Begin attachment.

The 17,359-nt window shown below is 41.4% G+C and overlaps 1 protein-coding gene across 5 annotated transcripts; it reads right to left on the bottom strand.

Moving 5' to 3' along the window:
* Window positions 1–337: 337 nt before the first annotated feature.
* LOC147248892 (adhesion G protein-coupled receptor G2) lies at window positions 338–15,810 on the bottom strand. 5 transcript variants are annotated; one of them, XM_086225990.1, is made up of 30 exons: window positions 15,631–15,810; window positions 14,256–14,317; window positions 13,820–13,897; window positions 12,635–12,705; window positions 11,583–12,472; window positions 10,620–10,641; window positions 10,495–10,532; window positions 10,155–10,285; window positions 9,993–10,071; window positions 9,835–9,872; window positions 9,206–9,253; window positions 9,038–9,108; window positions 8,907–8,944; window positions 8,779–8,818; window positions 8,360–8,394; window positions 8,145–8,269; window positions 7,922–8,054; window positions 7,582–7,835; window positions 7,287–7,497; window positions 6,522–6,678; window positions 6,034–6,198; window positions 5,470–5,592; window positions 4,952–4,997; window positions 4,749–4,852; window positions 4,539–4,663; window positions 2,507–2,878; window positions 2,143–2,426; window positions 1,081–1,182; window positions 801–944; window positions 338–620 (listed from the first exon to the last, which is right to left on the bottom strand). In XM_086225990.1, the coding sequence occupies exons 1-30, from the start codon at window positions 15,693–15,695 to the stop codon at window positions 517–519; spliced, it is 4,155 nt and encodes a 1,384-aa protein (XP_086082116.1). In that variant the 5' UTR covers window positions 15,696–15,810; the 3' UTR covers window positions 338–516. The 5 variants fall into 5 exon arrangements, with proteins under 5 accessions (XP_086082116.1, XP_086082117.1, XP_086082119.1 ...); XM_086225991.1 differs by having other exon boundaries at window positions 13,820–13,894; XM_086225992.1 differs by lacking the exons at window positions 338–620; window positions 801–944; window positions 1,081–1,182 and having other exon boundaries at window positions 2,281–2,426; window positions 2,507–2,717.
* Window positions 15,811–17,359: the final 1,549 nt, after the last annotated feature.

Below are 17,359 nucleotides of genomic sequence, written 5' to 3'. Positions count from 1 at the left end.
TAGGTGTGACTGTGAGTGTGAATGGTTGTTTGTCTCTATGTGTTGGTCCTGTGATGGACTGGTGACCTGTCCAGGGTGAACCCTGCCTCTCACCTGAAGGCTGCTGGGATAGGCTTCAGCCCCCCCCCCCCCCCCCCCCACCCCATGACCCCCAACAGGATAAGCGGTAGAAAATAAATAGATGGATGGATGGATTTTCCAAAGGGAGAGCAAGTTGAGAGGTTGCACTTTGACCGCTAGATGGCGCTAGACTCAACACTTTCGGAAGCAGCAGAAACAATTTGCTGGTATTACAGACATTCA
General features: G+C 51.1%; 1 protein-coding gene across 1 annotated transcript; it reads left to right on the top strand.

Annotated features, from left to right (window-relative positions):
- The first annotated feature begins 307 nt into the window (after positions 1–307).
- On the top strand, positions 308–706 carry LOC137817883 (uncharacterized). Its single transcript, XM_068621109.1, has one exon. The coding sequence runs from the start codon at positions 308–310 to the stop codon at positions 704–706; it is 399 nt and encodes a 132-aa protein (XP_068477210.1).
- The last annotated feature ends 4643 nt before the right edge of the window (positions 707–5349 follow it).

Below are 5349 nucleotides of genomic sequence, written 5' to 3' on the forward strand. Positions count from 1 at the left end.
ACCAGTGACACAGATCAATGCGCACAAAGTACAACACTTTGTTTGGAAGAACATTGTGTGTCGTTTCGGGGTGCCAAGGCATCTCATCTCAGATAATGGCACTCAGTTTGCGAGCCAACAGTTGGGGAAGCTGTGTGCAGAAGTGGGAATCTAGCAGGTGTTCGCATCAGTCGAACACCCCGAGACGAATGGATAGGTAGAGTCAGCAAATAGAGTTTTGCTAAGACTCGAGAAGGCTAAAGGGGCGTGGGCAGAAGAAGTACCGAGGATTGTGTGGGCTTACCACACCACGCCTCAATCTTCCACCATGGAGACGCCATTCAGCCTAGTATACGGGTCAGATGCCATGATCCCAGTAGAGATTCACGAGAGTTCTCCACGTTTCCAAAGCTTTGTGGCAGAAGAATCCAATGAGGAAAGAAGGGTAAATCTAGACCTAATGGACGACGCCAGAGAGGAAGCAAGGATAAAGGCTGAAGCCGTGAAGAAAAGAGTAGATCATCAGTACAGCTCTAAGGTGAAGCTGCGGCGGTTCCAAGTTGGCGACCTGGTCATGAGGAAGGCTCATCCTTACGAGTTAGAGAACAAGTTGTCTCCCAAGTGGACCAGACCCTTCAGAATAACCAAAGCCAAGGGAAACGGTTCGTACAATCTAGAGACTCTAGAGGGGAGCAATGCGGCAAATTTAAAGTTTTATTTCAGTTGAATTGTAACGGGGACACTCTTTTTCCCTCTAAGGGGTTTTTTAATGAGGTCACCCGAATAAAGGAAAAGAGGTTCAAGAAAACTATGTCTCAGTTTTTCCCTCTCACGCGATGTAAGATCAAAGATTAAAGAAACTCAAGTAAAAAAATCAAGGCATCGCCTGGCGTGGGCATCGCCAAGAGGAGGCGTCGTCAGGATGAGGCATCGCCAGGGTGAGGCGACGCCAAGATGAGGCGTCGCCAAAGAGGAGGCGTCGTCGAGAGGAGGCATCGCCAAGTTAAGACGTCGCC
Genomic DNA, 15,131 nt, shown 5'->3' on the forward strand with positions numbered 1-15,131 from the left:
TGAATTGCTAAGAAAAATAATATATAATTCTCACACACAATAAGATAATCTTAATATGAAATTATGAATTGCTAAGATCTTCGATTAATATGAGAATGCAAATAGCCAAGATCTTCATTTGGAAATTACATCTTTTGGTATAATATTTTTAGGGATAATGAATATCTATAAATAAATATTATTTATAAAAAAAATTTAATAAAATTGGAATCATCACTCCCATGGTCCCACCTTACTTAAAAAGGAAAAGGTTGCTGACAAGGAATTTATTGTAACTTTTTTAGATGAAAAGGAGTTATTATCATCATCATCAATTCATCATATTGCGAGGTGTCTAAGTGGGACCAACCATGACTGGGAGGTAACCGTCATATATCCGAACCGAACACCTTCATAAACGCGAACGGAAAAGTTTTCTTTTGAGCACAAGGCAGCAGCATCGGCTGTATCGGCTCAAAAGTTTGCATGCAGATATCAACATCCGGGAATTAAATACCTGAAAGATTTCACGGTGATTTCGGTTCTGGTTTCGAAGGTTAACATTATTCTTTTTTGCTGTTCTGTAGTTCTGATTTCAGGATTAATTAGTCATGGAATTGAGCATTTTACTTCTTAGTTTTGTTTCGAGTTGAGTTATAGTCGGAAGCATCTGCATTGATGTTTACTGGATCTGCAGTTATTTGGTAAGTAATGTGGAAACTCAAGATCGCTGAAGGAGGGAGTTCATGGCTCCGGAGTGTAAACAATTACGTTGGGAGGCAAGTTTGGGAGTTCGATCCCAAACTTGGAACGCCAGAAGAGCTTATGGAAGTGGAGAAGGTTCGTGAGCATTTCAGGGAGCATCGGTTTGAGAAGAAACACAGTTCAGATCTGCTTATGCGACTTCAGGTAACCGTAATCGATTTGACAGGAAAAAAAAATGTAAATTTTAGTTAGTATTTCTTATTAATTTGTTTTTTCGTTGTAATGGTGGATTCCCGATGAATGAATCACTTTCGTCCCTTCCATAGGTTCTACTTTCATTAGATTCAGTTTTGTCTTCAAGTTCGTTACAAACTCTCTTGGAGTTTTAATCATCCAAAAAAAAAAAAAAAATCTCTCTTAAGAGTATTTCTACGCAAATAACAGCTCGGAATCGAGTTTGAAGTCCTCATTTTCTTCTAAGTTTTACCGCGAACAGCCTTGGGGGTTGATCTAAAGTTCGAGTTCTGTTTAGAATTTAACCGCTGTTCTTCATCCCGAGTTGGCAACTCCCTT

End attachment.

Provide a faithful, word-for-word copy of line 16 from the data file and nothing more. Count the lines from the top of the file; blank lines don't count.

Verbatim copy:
TGAATTGCTAAGAAAAATAATATATAATTCTCACACACAATAAGATAATCTTAATATGAAATTATGAATTGCTAAGATCTTCGATTAATATGAGAATGCAAATAGCCAAGATCTTCATTTGGAAATTACATCTTTTGGTATAATATTTTTAGGGATAATGAATATCTATAAATAAATATTATTTATAAAAAAAATTTAATAAAATTGGAATCATCACTCCCATGGTCCCACCTTACTTAAAAAGGAAAAGGTTGCTGACAAGGAATTTATTGTAACTTTTTTAGATGAAAAGGAGTTATTATCATCATCATCAATTCATCATATTGCGAGGTGTCTAAGTGGGACCAACCATGACTGGGAGGTAACCGTCATATATCCGAACCGAACACCTTCATAAACGCGAACGGAAAAGTTTTCTTTTGAGCACAAGGCAGCAGCATCGGCTGTATCGGCTCAAAAGTTTGCATGCAGATATCAACATCCGGGAATTAAATACCTGAAAGATTTCACGGTGATTTCGGTTCTGGTTTCGAAGGTTAACATTATTCTTTTTTGCTGTTCTGTAGTTCTGATTTCAGGATTAATTAGTCATGGAATTGAGCATTTTACTTCTTAGTTTTGTTTCGAGTTGAGTTATAGTCGGAAGCATCTGCATTGATGTTTACTGGATCTGCAGTTATTTGGTAAGTAATGTGGAAACTCAAGATCGCTGAAGGAGGGAGTTCATGGCTCCGGAGTGTAAACAATTACGTTGGGAGGCAAGTTTGGGAGTTCGATCCCAAACTTGGAACGCCAGAAGAGCTTATGGAAGTGGAGAAGGTTCGTGAGCATTTCAGGGAGCATCGGTTTGAGAAGAAACACAGTTCAGATCTGCTTATGCGACTTCAGGTAACCGTAATCGATTTGACAGGAAAAAAAAATGTAAATTTTAGTTAGTATTTCTTATTAATTTGTTTTTTCGTTGTAATGGTGGATTCCCGATGAATGAATCACTTTCGTCCCTTCCATAGGTTCTACTTTCATTAGATTCAGTTTTGTCTTCAAGTTCGTTACAAACTCTCTTGGAGTTTTAATCATCCAAAAAAAAAAAAAAAATCTCTCTTAAGAGTATTTCTACGCAAATAACAGCTCGGAATCGAGTTTGAAGTCCTCATTTTCTTCTAAGTTTTACCGCGAACAGCCTTGGGGGTTGATCTAAAGTTCGAGTTCTGTTTAGAATTTAACCGCTGTTCTTCATCCCGAGTTGGCAACTCCCTT